• Energy efficiency resources installed in New York since the announced IPEC closure in 2017 will displace half of IPEC output by the end of this year. Coupled with wind and solar PV resources, this clean energy fully displaces IPEC output in 2021 or 2022.
  • Annual reductions in New York load from energy efficiency resources alone, obtained through NYSERDA and utility sponsored efforts since roughly 2009 already exceed IPEC’s annual output.
  • Energy efficiency and small solar PV are the main drivers behind a 2,865 MW reduction of grid peak load in 2021 from that forecast a decade ago. This amounts to roughly 1.4x the capacity provided by the IPEC units when operating. o The projected summer 2021 peak load is 1,540 MW lower than the actual peak load on the grid in 2011, even as New York State’s economy has steadily grown.
  • New York’s onshore and offshore wind, and solar PV energy (existing plus CLCPA-driven) will reach 1.7 times IPEC’s annual output by 2025, and more than 2.7 times its output by 2030. This is distinct from the energy efficiency contributions noted above.
  • Natural gas use for electricity generation in New York will continue its declining trend (maximum was in 2012) even after IPEC closure as energy efficiency and renewable output steadily reduce ongoing needs for energy from fossil fuels – even when considering electrification needs.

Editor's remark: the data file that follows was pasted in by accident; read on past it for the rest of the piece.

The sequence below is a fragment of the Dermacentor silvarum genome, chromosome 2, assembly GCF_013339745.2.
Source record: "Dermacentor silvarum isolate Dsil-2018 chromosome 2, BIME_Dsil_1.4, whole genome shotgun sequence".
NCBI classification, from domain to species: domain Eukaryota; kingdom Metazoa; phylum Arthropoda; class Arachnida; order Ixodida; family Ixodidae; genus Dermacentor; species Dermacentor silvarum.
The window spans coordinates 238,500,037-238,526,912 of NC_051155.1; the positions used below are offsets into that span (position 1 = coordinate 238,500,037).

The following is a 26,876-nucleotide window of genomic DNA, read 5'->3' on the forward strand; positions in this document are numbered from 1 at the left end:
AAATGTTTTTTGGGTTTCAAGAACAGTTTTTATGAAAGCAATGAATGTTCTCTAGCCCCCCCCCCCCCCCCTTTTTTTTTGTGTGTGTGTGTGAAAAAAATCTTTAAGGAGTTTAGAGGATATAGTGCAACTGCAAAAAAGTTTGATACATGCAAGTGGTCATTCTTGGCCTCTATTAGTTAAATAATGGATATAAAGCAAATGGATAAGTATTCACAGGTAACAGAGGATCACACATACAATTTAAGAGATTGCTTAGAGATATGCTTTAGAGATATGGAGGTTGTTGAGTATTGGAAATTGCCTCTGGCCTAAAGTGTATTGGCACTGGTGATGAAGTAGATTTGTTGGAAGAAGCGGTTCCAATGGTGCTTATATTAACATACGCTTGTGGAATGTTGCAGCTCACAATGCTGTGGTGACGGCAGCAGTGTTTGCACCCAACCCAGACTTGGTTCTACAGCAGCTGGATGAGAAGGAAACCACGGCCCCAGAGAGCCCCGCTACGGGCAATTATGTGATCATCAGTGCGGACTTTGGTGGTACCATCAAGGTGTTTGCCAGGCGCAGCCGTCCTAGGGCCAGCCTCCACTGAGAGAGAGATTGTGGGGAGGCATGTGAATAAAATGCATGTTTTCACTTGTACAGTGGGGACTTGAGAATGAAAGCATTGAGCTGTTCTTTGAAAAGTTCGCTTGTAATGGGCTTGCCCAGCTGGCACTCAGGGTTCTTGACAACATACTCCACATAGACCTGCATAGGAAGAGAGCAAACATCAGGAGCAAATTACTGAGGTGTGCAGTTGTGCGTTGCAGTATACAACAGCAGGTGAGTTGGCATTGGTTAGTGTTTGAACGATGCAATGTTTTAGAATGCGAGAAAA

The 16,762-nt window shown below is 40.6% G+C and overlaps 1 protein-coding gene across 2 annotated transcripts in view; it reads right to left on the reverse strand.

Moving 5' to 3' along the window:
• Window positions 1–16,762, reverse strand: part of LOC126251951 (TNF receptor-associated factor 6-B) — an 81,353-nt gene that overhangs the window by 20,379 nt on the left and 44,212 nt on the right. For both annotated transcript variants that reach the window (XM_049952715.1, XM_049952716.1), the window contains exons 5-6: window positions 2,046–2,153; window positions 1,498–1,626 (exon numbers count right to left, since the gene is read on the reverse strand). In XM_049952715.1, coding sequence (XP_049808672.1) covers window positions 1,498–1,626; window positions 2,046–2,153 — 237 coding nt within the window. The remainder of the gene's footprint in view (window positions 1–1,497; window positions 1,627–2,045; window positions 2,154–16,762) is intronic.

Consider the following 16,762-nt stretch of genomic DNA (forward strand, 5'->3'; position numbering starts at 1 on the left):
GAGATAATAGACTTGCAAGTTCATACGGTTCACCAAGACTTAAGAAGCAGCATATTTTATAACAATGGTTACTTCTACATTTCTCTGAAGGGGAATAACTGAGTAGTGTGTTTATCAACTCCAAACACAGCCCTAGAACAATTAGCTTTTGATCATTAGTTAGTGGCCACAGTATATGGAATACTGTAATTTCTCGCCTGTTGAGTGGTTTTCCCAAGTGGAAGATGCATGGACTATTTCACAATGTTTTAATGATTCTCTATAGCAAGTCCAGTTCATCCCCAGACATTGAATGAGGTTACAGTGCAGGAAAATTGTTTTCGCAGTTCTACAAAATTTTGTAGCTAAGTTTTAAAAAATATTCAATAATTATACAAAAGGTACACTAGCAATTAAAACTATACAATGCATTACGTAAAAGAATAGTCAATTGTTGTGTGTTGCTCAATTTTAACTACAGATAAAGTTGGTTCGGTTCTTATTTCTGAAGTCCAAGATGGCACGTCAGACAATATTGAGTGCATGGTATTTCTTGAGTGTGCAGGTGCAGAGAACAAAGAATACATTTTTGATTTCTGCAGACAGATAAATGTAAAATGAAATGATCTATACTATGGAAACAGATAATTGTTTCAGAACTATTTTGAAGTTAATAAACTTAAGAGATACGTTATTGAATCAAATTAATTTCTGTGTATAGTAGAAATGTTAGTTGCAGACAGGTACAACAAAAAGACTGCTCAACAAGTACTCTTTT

Synapse - Table 1

Projected deployments of additional wind and solar PV energy in New York State coupled with existing wind and solar resources will reach roughly 1.7 times the annual output of IPEC by 2025, and more than 2.7 times its annual output by 2030. Additional other renewable energy is provided by New York’s hydroelectric resources, and by current imports of energy from Quebec.

Figure 1 below shows the broad pattern of electric energy resource deployment in New York State between 2011 and projected to 2035. It illustrates that output patterns for natural-gas-fired energy (along with import energy) have been of a similar magnitude for the past decade but will continue to shrink in output relative to its peak year production (2012, 62 million MWh), IPEC retirement notwithstanding, through 2035. The dominant drivers of the overall longer-term pattern of natural gas use for electricity production in New York will continue to be the effect of energy efficiency deployments, and now renewable energy deployments under the CLCPA. With strengthened policies in both the energy efficiency and renewable energy arena, natural gas use for electricity production will continue to decline over the next decade and beyond.